TWO WILLS TOO MANY
RE: Perry 2021 QSC97. How to deal with overseas assets the right way.
Overseas assets. They can cost you a lot less to secure, provide you with a lot more profit but unfortunately can give you a headache when it comes to considering how you’re going to include them in your estate plan.
If you have assets in different countries and have taken any kind of advice then you’ll already know that the best way to handle overseas assets is to make a separate Will in each country, because by ensuring that each country’s assets are dealt with independently there’s no danger of complications for your executors by having to establish which country’s laws applies nor is there any danger of all your assets being held up because if there’s a problem or dispute with one Will ,that won’t affect the other assets in the other Wills.
It’s a simple solution, except there are still problems with overseas assets on death and not because the assets are overseas but because the owner of those assets has forgotten one important thing ; to share information about those other Wills with the estate planners in the other countries, and that one mistake can have massive consequences.
In Re: Perry 2021 QSC97, Michael Perry made three separate Wills between 2018- 2019 to deal with his assets in Australia, Thailand the United Kingdom.
His first will made on the 13th September 2018 was made in Thailand and dealt only with his assets in that country. In this Will Michael gifted a Thai property to his daughter, Chayanud Perry, and the residue of his estate to his partner, Pathichaya Yotchutuukan who already owned another property in Thailand which Michael had already purchased for her.
On the 21st September Michael used the same legal professional to prepare a Will dealing with his assets in the United Kingdom. In this Will Michael’s disabled brother, Barry ,was given a life interest in the Perry family home with the remainder to fall into the residue on his death. Michael’s UK bank account was also assigned to be held on trust for Barry with the residue again falling into the residuary estate on his death which would then be shared equally with Michael’s other siblings that survived Barry.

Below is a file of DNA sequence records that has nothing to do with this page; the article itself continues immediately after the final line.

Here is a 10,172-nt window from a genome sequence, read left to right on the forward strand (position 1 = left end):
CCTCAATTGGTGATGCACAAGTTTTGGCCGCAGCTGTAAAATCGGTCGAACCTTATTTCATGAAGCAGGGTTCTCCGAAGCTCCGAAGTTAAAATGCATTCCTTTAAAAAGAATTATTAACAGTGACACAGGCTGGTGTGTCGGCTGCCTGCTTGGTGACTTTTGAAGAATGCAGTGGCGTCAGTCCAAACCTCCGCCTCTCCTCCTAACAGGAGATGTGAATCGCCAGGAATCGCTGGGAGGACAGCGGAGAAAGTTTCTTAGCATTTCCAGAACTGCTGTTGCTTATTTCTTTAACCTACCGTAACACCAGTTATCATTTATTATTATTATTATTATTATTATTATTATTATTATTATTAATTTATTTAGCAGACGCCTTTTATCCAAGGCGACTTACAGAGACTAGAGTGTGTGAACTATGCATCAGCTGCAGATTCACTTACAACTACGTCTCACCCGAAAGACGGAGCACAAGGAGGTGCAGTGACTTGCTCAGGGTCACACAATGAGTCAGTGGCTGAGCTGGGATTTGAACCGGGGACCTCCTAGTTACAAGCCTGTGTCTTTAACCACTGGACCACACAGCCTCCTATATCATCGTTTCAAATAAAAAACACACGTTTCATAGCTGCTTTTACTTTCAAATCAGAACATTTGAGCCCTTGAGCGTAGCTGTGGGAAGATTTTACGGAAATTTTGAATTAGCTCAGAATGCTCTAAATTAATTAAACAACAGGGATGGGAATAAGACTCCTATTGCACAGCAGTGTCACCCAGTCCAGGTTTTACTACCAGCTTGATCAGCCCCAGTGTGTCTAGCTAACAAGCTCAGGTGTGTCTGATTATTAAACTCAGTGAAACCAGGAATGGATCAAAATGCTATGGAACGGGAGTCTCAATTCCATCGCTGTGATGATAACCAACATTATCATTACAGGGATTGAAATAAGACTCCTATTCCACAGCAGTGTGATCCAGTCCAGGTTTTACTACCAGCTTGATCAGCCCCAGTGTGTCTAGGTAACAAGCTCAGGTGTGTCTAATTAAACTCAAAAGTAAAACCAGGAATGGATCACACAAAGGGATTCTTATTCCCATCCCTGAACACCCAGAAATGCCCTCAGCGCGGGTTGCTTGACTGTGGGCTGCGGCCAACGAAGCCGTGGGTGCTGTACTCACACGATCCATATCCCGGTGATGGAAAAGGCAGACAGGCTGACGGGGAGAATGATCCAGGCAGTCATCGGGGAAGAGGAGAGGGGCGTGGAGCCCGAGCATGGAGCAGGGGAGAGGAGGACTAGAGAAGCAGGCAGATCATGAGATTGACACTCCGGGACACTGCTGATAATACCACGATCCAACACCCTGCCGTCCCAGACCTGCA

Finally, on the 10th October 2019 Barry sought estate advice in Australia and made a final Will leaving his residuary estate to his partner Pathichaya and his daughter Chayand. This Will, as in the Wills before, only dealt with the assets in Australia and not the other countries.
Even though Michael followed advice and made different Wills for each country in which he held assets, when he died he left executors with a big problem, and it all came down to one extremely standard clause in his Australian Will:
“I hereby revoke all former wills and testamentary dispositions previously made by me and declare this to be my last will and testament.”
This meant that the Australian Will had just cancelled out the two earlier wills. As Pathichaya and Chayand were the beneficiaries in the Australia will, they weren’t affected to the extent that Barry Perry would be and he would now not receive anything from his brothers Will.
Section 33(1) Succession Act 1981 (Qld) allows the court to make an order to rectify a Will to carry out the intentions of the testator if the Court is satisfied that the will does not carry out the testator’s intentions because –
(a) a clerical error was made; or
(b) the will does not give effect to the testator’s instructions.”
There was clearly no clerical error and so the court considered witness evidence including Michael’s legal advisors. The author of the Australia Will testified that they were unaware of the other assets and the other Wills as Michael hadn’t shared this information with them and therefore the Australia Will didn’t give effect to Michael’s instructions.
The court agreed and ordered that the Australia Will should be rectified by adding to clause 1 after the words “previously made by me” the words “except for my wills of 13 September 2018 and 21 September 2018”.
It transpired during the hearing that Michael had made a will in Australia in 2015 and he might have thought that in signing the new Will he thought only the earlier Australian Will would be revoked and not the Wills in the other countries. If only Michael had told his legal advisors about his overseas assets and the Wills that were held there, he would have received the correct advice about the consequences of a revocation clause and the clause would have been amended before it was executed.
If you have overseas assets then there’s an easy way to deal with your estate, but it’s only easy if you share information about those assets with your legal advisor in each of the countries you have a Will. Michael Perry’s two wills weren’t too many but the information he shared wasn’t enough.